Please be aware, batches for this project will be assigned for only four days. Please be certain to save all of your work to the server each time you finish indexing.
Thank you for your participation in this project. We are seeing the impact of our efforts as we work together towards a united goal.
From: HeadquartersI found the Project Revision Pages very useful. I think this is a wonderful addition to the projects. They have answers to questions people are asking about the projects and that is very helpful. The one on the Freedman Letters gave a great understanding for why we are doing this project.
Subject: Semimonthly Message
Date: 02 Jun 2008
Project Revision Pages
Project revision pages have been created for most projects. Links to these pages are included in the instructions for new projects. Important reminders, frequently asked questions, and arbitrator helps are added to these pages as needed; check back often for additions. If you do not find this link in the instructions for the project you are working on, find the page by doing the following:
Note: There may be two scroll bars on the right side of the screen that you need to use to view all of the information.
- Go to the FamilySearch indexing home page, www.familysearchindexing.org .
- Click the Help tab.
- Click the Ask a Question link.
- Type the name of the project in the box.
- Click Ask.
- Click the link for the project.
Terms in Field Helps
Be careful to distinguish the difference between the terms image and page when reading the project instructions and field helps.
- Page: A page from a book.
- Image: A photograph on your indexing screen, on which you might see more than one page.
To change the font size on the data entry screen:
Note: If you change the font size while working on a batch, you will have to close the batch and open it again to see the change.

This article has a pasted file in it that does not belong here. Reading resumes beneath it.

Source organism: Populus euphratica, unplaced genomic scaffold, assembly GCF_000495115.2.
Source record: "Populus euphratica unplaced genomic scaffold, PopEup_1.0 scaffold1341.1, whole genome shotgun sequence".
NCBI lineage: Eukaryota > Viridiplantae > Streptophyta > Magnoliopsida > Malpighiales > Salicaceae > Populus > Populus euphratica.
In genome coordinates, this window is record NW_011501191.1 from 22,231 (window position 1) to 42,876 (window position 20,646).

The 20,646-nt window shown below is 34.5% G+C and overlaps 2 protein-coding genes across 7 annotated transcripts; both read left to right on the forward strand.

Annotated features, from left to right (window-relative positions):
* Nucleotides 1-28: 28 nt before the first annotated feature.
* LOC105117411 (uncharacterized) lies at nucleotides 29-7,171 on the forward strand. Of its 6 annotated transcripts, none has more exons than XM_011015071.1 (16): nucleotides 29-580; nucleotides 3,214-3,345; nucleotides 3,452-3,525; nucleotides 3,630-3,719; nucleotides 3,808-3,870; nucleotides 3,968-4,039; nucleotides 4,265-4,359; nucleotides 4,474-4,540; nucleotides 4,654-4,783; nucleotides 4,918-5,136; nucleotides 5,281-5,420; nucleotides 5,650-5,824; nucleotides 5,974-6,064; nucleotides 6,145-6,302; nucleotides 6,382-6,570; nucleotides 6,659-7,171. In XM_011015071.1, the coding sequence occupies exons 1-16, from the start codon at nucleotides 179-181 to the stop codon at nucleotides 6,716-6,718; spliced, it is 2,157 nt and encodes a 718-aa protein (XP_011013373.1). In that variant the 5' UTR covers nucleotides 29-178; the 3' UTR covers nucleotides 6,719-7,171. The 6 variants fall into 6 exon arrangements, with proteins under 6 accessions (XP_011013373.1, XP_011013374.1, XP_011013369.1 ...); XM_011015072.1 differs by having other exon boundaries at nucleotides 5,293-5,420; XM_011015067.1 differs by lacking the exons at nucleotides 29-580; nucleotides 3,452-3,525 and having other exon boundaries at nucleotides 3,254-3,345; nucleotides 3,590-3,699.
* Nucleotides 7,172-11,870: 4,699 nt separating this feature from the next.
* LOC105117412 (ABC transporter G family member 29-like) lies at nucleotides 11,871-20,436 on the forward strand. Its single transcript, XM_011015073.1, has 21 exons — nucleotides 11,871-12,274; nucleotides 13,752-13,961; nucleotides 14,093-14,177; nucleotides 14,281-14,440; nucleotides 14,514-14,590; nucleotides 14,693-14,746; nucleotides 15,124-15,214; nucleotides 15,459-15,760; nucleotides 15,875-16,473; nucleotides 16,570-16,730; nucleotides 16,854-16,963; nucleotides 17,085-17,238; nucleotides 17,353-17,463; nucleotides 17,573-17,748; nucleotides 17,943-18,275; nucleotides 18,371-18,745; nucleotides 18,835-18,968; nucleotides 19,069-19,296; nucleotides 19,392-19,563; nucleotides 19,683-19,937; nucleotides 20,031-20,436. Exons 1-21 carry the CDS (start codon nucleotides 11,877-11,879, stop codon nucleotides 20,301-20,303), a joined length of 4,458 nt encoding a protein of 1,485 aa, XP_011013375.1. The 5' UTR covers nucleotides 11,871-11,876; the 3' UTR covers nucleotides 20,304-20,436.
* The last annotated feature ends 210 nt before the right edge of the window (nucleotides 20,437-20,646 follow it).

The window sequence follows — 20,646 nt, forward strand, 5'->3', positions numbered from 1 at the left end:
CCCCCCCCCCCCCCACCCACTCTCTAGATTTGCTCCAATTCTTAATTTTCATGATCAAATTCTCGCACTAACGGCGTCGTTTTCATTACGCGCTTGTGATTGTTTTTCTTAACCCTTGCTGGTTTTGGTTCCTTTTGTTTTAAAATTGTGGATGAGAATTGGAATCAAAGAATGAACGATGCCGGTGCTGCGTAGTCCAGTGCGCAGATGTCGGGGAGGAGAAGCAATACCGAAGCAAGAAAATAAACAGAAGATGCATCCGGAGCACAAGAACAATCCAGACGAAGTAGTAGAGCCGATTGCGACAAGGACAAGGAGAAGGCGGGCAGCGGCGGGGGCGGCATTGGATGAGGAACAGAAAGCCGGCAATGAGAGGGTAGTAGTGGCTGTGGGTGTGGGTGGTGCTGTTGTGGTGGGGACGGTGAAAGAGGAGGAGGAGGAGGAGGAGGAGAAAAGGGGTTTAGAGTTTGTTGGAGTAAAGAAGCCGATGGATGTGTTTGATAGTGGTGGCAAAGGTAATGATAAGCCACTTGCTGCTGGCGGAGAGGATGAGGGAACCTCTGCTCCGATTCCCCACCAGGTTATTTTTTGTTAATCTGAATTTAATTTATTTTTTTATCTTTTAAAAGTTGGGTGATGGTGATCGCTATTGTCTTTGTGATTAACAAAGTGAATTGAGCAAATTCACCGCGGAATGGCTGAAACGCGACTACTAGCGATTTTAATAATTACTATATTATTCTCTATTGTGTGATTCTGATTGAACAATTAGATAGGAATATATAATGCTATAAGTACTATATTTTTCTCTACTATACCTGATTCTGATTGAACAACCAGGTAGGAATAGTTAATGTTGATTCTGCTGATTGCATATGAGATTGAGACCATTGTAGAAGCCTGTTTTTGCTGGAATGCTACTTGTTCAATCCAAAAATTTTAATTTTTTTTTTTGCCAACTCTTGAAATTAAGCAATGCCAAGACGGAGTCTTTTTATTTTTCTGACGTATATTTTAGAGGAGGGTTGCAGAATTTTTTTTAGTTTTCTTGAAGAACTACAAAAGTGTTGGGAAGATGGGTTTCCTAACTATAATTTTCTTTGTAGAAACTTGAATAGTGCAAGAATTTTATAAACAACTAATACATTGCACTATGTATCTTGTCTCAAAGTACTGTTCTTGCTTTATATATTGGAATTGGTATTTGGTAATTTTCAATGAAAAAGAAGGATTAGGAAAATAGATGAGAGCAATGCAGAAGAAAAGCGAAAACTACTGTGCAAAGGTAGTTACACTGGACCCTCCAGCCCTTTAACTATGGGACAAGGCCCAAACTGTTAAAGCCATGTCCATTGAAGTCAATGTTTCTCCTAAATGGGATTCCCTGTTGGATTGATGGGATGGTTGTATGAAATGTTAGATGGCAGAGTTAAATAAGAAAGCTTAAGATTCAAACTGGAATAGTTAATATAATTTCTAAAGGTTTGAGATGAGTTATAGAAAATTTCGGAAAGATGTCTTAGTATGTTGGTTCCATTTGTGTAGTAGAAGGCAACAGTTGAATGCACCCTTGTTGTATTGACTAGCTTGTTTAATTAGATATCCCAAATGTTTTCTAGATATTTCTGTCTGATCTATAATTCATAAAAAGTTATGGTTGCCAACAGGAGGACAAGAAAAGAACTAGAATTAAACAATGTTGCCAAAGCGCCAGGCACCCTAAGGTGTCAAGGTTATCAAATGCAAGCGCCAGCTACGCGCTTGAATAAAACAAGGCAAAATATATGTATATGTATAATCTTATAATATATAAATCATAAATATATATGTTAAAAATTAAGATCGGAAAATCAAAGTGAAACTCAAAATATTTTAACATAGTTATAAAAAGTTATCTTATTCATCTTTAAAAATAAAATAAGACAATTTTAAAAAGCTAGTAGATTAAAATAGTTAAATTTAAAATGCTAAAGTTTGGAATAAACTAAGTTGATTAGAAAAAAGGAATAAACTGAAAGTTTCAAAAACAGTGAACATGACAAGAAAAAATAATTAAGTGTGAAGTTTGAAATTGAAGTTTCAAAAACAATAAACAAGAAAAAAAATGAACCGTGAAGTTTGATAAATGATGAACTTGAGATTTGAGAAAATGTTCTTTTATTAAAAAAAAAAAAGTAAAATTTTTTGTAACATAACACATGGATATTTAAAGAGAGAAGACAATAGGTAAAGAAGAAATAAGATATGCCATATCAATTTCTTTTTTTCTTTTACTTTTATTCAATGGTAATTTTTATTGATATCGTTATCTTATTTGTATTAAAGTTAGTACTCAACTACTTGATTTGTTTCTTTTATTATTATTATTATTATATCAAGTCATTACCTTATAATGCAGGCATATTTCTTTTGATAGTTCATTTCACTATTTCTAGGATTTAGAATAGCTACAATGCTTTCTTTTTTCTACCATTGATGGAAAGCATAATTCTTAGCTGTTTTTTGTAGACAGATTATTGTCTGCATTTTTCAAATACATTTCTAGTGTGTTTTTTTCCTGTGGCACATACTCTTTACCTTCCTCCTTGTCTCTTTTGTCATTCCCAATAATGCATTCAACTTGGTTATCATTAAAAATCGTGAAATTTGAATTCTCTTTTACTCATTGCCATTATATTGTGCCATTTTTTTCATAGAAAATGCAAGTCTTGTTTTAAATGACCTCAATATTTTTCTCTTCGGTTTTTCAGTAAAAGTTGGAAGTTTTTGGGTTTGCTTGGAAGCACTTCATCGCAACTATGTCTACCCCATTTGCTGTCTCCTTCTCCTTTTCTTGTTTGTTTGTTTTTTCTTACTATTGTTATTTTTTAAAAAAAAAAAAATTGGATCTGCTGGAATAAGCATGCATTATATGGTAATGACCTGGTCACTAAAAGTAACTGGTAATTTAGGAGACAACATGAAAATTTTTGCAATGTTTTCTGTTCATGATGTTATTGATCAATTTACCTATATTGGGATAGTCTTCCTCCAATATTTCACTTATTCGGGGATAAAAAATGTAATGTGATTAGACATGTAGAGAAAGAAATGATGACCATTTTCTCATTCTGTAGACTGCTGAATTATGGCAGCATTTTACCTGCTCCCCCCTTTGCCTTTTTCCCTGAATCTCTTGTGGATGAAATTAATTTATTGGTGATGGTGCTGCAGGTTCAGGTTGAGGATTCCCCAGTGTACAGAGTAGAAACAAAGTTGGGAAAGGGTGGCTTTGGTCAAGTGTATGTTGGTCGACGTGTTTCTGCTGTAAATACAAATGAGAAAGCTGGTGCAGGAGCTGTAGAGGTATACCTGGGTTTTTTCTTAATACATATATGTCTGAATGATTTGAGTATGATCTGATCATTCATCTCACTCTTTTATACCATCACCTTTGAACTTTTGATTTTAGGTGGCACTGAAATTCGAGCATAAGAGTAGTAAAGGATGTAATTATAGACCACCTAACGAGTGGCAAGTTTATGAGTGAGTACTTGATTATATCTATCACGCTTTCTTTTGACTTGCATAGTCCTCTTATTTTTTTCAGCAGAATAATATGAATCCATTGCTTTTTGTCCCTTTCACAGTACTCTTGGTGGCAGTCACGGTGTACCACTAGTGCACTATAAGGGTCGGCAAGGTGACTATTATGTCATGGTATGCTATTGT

- Click the Tools menu.
- Click Options.
- Click the Text Size tab.
- Select the size you prefer.
- Click OK.
I must be a very morbid person but I just love doing death records. After my article last week I was happy to see I am not alone in this fascination with how people died. I had two comments posted on my blog about other people's experiences with them that I couldn't help but share them with you.
I just did those death records yesterday. They really are difficult, but I just kept reminding myself how happy I've been to have the Ohio death certificates online. In working on a distant line (using the Ohio death certificates in Record Search) I found a 7 month gestation baby who lived 3 hours. That really hit me because I have a 10 month old 30 weeker...born on the SAME day and month! If I had lived then I would have a death certificate instead of a baby nursing to sleep as I type with one hand. I found out all I could on the family and put them in nFS. The baby was born within the last 95 years, but I'll be watching and if that work isn't done in a few years when that's past I'll make sure it gets done. (They are related, but distantly.)Isn't it great to know that Record Search the by product of our indexing efforts is helping people to connect with their relatives!
I've been working on the Louisiana death certificates for several months, and I, too, have had many emotional moments. A father and young son both dying in a house fire made me wonder if the father was trying unsuccessfully to rescue his son.I would of had the same thought if I had indexed those death records. It's almost like you can play a vision in your mind of what could of happened. Indexing can be as entertaining as watching television at times but much more productive.
But on a more practical note, when there is a baby that only lived hours or minutes, you record the age as "1 day."
I indexed one batch of Louisiana 1850-1954 Death Certificates. There were 20 records but one was a duplicate. That brings my grand total of records indexed up to 7,654. I had 3 babies die at birth. One lived to 4 hrs and 30 minutes and it was at 5 1/2 month's gestation and that's in 1950. I made sure I noted them as being 1 day old.
There was one certificate that I found interesting. The man died of a bowel obstruction and the death information was given by his wife. She didn't know the names of his parents or his date of birth. I'm sure she was just to grief stricken to even be able to think of accurate information. It just goes to show you how reliable the information can be at times. The only piece you can be pretty certain is accurate is the death date itself. Just remember that when you are doing your research and have to weigh which documents are reliable for what events.
I would of spent more time indexing but I need to get back to installing programs on my computer.
See ya tomorrow, for tomorrow is always another genealogy day!